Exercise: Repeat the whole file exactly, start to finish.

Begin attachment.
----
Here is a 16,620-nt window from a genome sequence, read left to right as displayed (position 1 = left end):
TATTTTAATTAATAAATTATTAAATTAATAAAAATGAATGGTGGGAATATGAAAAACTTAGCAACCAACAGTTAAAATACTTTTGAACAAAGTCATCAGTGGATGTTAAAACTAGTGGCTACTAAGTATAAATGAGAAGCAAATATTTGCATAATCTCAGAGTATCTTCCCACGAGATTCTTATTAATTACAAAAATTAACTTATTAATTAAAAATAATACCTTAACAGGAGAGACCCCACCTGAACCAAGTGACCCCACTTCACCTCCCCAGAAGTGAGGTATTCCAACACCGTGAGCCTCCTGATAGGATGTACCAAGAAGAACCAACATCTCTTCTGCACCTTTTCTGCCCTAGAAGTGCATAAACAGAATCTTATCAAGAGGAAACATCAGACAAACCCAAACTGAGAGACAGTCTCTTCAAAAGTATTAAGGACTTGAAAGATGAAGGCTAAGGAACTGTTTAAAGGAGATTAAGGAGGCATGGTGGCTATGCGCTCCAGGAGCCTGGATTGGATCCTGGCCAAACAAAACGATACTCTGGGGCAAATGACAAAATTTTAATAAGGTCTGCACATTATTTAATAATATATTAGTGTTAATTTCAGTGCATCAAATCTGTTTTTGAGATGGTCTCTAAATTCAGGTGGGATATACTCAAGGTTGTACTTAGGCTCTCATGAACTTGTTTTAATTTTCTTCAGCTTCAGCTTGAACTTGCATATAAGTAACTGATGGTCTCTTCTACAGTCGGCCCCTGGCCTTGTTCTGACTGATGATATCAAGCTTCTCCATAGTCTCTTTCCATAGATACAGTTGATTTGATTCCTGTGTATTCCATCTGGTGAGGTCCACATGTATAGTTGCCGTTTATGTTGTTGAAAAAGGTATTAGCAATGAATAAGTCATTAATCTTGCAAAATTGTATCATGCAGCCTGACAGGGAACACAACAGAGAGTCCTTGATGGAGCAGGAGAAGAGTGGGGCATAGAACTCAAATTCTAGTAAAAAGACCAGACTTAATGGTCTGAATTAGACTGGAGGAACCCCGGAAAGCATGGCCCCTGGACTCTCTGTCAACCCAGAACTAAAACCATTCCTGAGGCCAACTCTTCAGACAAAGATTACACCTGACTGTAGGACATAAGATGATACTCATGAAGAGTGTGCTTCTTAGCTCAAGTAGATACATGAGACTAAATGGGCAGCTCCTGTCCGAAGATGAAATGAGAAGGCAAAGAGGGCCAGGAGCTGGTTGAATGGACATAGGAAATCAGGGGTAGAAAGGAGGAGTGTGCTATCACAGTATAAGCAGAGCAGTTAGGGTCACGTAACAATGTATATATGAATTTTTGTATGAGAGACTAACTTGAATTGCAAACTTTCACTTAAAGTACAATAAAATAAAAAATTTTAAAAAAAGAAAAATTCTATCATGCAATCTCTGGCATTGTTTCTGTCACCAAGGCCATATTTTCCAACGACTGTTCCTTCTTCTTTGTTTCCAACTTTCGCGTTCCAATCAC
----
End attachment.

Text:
Here is a 16,620-nt window from a genome sequence, read left to right as displayed (position 1 = left end):
TATTTTAATTAATAAATTATTAAATTAATAAAAATGAATGGTGGGAATATGAAAAACTTAGCAACCAACAGTTAAAATACTTTTGAACAAAGTCATCAGTGGATGTTAAAACTAGTGGCTACTAAGTATAAATGAGAAGCAAATATTTGCATAATCTCAGAGTATCTTCCCACGAGATTCTTATTAATTACAAAAATTAACTTATTAATTAAAAATAATACCTTAACAGGAGAGACCCCACCTGAACCAAGTGACCCCACTTCACCTCCCCAGAAGTGAGGTATTCCAACACCGTGAGCCTCCTGATAGGATGTACCAAGAAGAACCAACATCTCTTCTGCACCTTTTCTGCCCTAGAAGTGCATAAACAGAATCTTATCAAGAGGAAACATCAGACAAACCCAAACTGAGAGACAGTCTCTTCAAAAGTATTAAGGACTTGAAAGATGAAGGCTAAGGAACTGTTTAAAGGAGATTAAGGAGGCATGGTGGCTATGCGCTCCAGGAGCCTGGATTGGATCCTGGCCAAACAAAACGATACTCTGGGGCAAATGACAAAATTTTAATAAGGTCTGCACATTATTTAATAATATATTAGTGTTAATTTCAGTGCATCAAATCTGTTTTTGAGATGGTCTCTAAATTCAGGTGGGATATACTCAAGGTTGTACTTAGGCTCTCATGAACTTGTTTTAATTTTCTTCAGCTTCAGCTTGAACTTGCATATAAGTAACTGATGGTCTCTTCTACAGTCGGCCCCTGGCCTTGTTCTGACTGATGATATCAAGCTTCTCCATAGTCTCTTTCCATAGATACAGTTGATTTGATTCCTGTGTATTCCATCTGGTGAGGTCCACATGTATAGTTGCCGTTTATGTTGTTGAAAAAGGTATTAGCAATGAATAAGTCATTAATCTTGCAAAATTGTATCATGCAGCCTGACAGGGAACACAACAGAGAGTCCTTGATGGAGCAGGAGAAGAGTGGGGCATAGAACTCAAATTCTAGTAAAAAGACCAGACTTAATGGTCTGAATTAGACTGGAGGAACCCCGGAAAGCATGGCCCCTGGACTCTCTGTCAACCCAGAACTAAAACCATTCCTGAGGCCAACTCTTCAGACAAAGATTACACCTGACTGTAGGACATAAGATGATACTCATGAAGAGTGTGCTTCTTAGCTCAAGTAGATACATGAGACTAAATGGGCAGCTCCTGTCCGAAGATGAAATGAGAAGGCAAAGAGGGCCAGGAGCTGGTTGAATGGACATAGGAAATCAGGGGTAGAAAGGAGGAGTGTGCTATCACAGTATAAGCAGAGCAGTTAGGGTCACGTAACAATGTATATATGAATTTTTGTATGAGAGACTAACTTGAATTGCAAACTTTCACTTAAAGTACAATAAAATAAAAAATTTTAAAAAAAGAAAAATTCTATCATGCAATCTCTGGCATTGTTTCTGTCACCAAGGCCATATTTTCCAACGACTGTTCCTTCTTCTTTGTTTCCAACTTTCGCGTTCCAATCAC